About this course
Homelessness is one of the most urgent urban issues today, demanding multi-layered solutions from planners, politicians, policy makers — and students like you, who are becoming educated and engaged urban citizens. Toronto, like other global cities, is characterized by a stark dichotomy: upscale residential and commercial development transforms the landscape, even while increasing numbers of residents are forced to live on the streets, in encampments, in shelters, or crowded into unaffordable and substandard housing.
Can we eradicate homelessness? In Housing and Homelessness, you will examine the systematic changes necessary to achieve the stated goal of the federal housing agency, Canada Mortgage & Housing Corporation (CMHC): “By 2030, everyone in Canada a home that they can afford and that meets their needs.” URB337H1 is a community-engaged learning course.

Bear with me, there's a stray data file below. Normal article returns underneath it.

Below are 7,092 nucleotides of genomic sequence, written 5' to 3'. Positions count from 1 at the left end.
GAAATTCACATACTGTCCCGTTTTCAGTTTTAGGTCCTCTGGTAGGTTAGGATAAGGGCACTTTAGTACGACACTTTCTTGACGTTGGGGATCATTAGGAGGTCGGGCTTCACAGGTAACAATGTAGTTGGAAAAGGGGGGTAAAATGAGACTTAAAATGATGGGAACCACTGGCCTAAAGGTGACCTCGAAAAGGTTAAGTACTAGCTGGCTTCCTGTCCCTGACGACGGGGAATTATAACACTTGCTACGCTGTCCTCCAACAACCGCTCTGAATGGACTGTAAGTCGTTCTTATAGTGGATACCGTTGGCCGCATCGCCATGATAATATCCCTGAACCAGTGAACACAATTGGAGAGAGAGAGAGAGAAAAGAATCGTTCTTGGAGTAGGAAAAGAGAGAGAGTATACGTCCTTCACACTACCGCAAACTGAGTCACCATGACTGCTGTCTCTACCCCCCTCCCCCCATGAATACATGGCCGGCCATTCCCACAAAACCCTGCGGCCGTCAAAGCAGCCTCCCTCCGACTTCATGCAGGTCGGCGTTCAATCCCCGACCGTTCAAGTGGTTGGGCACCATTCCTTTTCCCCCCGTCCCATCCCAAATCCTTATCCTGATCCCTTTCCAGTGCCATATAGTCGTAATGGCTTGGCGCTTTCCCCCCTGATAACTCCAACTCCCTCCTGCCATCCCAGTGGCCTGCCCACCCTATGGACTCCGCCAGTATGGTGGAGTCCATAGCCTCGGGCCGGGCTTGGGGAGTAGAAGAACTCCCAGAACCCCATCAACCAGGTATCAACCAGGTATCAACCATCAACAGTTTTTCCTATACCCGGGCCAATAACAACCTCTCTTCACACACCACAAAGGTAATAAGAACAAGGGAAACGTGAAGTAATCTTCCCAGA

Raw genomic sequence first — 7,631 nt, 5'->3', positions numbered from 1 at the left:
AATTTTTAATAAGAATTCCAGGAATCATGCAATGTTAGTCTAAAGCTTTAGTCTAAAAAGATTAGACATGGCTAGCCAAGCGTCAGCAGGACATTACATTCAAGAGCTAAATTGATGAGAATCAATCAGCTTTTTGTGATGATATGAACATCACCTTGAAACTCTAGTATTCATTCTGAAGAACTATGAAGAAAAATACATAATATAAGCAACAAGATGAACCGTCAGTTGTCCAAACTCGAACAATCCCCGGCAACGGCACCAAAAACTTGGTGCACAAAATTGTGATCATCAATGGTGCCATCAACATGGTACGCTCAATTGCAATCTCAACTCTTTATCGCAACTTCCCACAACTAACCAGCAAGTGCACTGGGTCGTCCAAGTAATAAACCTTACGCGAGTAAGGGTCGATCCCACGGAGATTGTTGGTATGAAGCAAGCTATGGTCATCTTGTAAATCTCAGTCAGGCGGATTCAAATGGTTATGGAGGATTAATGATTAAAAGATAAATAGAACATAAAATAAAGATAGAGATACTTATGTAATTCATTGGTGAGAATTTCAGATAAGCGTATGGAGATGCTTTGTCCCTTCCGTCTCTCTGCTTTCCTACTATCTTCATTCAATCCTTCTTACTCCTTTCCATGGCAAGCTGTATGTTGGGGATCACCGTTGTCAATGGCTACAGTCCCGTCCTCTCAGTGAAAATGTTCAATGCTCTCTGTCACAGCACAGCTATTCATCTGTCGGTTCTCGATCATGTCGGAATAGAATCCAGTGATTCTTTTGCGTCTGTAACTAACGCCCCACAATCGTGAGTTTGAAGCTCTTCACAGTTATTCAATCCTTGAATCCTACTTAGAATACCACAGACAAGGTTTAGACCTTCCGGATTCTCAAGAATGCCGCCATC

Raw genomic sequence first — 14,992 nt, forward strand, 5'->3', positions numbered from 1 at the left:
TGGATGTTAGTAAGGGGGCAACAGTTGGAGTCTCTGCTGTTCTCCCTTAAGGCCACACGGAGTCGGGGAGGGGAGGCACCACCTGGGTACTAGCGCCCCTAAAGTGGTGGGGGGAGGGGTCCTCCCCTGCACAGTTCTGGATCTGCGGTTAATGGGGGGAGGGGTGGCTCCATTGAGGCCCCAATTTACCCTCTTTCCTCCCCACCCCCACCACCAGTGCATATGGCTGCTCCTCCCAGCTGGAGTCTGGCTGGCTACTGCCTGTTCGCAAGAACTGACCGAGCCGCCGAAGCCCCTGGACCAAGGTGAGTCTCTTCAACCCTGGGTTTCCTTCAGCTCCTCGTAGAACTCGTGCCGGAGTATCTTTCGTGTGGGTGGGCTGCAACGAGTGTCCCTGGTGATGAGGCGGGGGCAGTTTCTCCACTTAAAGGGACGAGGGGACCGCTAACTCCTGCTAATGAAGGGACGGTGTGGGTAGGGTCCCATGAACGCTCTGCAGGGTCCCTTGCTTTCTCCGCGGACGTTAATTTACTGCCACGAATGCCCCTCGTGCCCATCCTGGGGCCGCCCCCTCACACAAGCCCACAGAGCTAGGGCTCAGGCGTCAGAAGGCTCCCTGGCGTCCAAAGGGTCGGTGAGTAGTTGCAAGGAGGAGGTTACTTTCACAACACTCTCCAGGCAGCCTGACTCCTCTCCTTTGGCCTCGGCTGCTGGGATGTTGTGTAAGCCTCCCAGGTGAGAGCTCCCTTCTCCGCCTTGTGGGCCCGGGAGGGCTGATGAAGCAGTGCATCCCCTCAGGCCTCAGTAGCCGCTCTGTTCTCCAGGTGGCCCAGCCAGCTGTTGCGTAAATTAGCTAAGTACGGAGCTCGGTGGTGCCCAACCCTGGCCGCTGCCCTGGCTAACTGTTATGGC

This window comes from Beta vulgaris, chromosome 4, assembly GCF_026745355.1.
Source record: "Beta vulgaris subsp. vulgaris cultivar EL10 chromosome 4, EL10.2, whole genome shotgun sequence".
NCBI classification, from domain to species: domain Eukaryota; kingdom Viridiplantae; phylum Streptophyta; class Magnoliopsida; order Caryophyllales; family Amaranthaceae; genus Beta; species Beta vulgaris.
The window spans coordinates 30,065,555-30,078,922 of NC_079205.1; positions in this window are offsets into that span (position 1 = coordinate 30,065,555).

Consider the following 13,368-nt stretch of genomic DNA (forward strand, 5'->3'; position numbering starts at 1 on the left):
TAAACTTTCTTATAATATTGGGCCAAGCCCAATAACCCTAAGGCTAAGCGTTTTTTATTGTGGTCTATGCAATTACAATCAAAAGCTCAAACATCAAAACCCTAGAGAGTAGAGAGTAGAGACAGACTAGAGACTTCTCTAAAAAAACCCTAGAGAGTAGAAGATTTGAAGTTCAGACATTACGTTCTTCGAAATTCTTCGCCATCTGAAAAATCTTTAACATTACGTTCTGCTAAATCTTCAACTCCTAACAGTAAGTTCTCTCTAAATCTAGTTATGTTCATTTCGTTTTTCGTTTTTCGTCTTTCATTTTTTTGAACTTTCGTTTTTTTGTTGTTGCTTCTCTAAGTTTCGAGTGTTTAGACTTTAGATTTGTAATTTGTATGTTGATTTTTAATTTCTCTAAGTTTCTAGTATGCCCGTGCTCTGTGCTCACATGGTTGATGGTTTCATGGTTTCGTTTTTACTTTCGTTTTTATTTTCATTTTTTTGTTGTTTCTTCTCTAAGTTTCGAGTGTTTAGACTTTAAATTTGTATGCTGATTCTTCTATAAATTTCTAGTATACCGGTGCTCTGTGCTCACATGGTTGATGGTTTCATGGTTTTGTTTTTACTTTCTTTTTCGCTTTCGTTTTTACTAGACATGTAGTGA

What you’ll learn
- Learn to trace the links between housing, homelessness, and urban politics through readings, discussions, guest presenters, and activities focused on the local setting of Toronto.
- Connect with urban movements that are contesting displacement and making cities more equitable.
- Develop an in-depth understanding of the frameworks, governance, and politics underlying Canadian housing policy and outcomes.
- Build an ability to critically assess policy and programs, including international best practices, allowing you to synthesize, analyze, and communicate knowledge related to housing and homelessness.
This course features a community-engaged learning component, in which you will have the opportunity to participate in housing policy processes by:
- reflecting on your own experiences accessing housing;
- observing a meeting of a City of Toronto committee on housing and planning;
- hearing from local housing experts;
- conducting in-depth research on a current or proposed city policy and comparable examples from other jurisdictions; and,
- advocating for a particular course of action or intervention to a real politician.